Answers to this simple question may prove diverse, basically affirmative or negative. For the one, it is stating the obvious, replying “Yes, of course (for the sake of privacy)”, but for the other, it goes more like: “Well no, why should I (I have nothing to hide)? Indeed, it is not so simple. Closing your curtains while turning the lights on in your living-room when it is getting dark outside to get some privacy has a cultural connotation, especially in The Netherlands.
“And I need this report ASAP!” Familiar? Who has never been confronted with this (possibly pushy) deadline in his/her professional life? ASAP (as soon as possible) is a common time expression in predominantly monochronic or linear cultures where people experience time as a continuum or a sequence. In global, modern management, it often means “right now, this minute” (or even preferably “yesterday”). However, it is subject to cultural interpretations. For people in more polychronic or synchronic societies, it can literally mean as soon as it is possible to make time for it, depending on various constraints or even fate, so maybe much later. This often results in misunderstandings or conflicts, especially when protagonists ignore each other’s...
Ironically, ‘students’ are accustomed to studying till they’re so hungry they could eat a horse. Students attending the best universities in the world definitely are. And their efforts pay off. Students of BEI just reached another milestone. They featured on 9GAG with a post amassing around 600,000 likes. The praiseworthy post showed a picture of a toaster substituting a laptop during a lecture in the Auditorium (see below).
“Class, I want your paper by Friday 5pm”. This is a classical deadline that is put to students who need to return an assignment before or by a certain time. As we all know, time is subject to multiple interpretations based on our cultural background or personal preferences. In my previous column, I dealt with the perception of the concepts of past, present and future that we have around the world. A term like deadline refers to the way we see the present or near future.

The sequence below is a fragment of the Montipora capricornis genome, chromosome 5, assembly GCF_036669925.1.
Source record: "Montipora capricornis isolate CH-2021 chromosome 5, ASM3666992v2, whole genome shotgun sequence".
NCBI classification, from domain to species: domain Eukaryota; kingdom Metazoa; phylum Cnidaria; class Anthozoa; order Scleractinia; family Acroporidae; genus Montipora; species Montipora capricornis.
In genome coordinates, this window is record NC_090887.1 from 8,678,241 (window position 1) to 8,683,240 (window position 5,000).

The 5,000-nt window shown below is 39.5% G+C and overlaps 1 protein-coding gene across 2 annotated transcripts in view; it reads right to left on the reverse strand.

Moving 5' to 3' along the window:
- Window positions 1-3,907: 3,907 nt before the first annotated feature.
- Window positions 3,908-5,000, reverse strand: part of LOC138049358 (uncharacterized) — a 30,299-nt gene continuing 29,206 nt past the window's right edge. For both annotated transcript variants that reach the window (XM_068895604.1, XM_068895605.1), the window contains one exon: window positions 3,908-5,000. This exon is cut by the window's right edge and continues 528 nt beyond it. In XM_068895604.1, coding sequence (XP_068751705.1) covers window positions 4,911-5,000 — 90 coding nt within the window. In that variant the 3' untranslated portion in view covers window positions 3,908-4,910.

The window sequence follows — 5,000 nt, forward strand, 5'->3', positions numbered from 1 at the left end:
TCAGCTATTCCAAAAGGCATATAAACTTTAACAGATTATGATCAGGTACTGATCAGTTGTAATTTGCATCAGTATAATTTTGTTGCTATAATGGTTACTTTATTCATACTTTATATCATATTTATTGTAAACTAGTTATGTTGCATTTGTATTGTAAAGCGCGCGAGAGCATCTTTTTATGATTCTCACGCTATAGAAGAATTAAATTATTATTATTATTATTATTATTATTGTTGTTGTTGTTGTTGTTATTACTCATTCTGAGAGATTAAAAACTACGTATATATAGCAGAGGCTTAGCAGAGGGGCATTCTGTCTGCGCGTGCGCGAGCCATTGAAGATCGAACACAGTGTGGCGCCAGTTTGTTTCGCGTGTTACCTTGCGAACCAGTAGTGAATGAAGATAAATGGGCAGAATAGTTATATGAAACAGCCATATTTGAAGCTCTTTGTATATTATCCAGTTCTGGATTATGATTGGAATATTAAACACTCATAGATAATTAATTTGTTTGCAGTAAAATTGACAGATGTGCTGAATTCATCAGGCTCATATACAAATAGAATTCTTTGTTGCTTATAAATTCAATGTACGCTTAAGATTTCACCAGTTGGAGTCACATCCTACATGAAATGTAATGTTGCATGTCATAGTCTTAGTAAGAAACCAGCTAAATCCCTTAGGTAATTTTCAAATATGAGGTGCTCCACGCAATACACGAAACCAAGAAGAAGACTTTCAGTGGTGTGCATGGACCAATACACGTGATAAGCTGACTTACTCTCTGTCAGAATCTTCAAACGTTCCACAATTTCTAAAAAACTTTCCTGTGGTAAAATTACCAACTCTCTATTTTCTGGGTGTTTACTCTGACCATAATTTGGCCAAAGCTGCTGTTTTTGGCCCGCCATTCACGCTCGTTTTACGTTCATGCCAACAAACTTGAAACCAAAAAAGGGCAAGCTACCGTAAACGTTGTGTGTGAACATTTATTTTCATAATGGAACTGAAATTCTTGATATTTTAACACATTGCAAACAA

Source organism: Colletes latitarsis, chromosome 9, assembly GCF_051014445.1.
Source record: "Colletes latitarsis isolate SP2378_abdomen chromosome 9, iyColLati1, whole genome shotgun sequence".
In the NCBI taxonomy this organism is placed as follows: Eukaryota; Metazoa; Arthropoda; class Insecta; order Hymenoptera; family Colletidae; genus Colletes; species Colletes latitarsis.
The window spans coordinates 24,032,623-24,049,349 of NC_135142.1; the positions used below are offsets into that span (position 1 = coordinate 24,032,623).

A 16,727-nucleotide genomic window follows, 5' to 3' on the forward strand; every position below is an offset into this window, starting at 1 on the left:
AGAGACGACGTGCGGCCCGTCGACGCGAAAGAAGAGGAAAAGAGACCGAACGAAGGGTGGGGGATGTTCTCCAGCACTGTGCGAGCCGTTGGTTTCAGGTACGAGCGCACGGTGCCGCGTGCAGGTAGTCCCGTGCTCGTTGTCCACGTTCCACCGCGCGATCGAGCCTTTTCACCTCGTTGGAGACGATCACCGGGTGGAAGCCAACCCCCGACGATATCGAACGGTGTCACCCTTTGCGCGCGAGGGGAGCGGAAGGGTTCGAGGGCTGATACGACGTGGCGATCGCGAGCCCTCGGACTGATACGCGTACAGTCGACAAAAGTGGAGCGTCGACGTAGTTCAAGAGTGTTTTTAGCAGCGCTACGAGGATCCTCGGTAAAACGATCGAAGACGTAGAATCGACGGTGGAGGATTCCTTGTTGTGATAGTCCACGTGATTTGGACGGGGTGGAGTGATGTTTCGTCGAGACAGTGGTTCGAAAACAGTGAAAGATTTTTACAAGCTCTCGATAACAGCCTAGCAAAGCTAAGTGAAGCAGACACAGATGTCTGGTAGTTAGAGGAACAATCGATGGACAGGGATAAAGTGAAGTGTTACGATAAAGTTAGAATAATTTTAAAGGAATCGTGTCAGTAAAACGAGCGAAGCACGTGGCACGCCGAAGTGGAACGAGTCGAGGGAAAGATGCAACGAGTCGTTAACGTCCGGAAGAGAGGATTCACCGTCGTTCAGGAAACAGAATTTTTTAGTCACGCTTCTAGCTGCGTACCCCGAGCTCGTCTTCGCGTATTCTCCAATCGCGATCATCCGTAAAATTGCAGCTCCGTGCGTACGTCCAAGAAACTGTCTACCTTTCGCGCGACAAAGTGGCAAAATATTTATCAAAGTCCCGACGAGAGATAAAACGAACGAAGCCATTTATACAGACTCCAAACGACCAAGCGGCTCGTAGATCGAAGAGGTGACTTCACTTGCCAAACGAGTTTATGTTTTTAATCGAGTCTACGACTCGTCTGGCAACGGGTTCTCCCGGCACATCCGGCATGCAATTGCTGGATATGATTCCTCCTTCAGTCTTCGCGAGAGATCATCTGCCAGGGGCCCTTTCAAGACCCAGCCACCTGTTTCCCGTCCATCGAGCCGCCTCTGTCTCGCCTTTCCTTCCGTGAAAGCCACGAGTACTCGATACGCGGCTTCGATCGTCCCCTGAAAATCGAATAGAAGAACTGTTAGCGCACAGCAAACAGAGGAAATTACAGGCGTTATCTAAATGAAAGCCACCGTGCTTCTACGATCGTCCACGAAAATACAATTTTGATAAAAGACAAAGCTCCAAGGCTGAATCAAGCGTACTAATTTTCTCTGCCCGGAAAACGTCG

The compact campus – close to the city center, full of young people, interconnected buildings, and a warm feeling of solidarity among students and staff – is one of the attractive features of our university. A place for education and encounters, an inspiring spot for students and researchers alike. In other words: it’s the epicenter of our university community. But are we really a community?
Having read the columns of Vincent Merk about internationalization of TU/e I was triggered to write this column in English. In one of his columns, Vincent asked if other forums in the university are prepared for the international community.
Electrical Engineering student Elles Raaijmakers always tries to see the funny side of things and reproduces this in cartoons and comics. This time: Ronnie's got a Valentine's date.
It was a beautiful sunny day and a man took his mother, wife and daughter for a trip on his rowing boat. All four people were delighted by this short voyage. But suddenly the weather deteriorated and a heavy storm set in. The boat came in great difficulties and eventually overturned and sank. The man, although equipped with strong arms, could carry only one of the three women with him swimming ashore. Which of the three did he take back to safety?
It has been a week of inspiring meetings, passions overwhelming habits and monotonous jobs, stories of humdrum lives drastically changed by new beginnings.
Electrical Engineering student Elles Raaijmakers always tries to see the funny side of things and reproduces this in cartoons and comics. This time: Ronnie is losing sleep over a girl.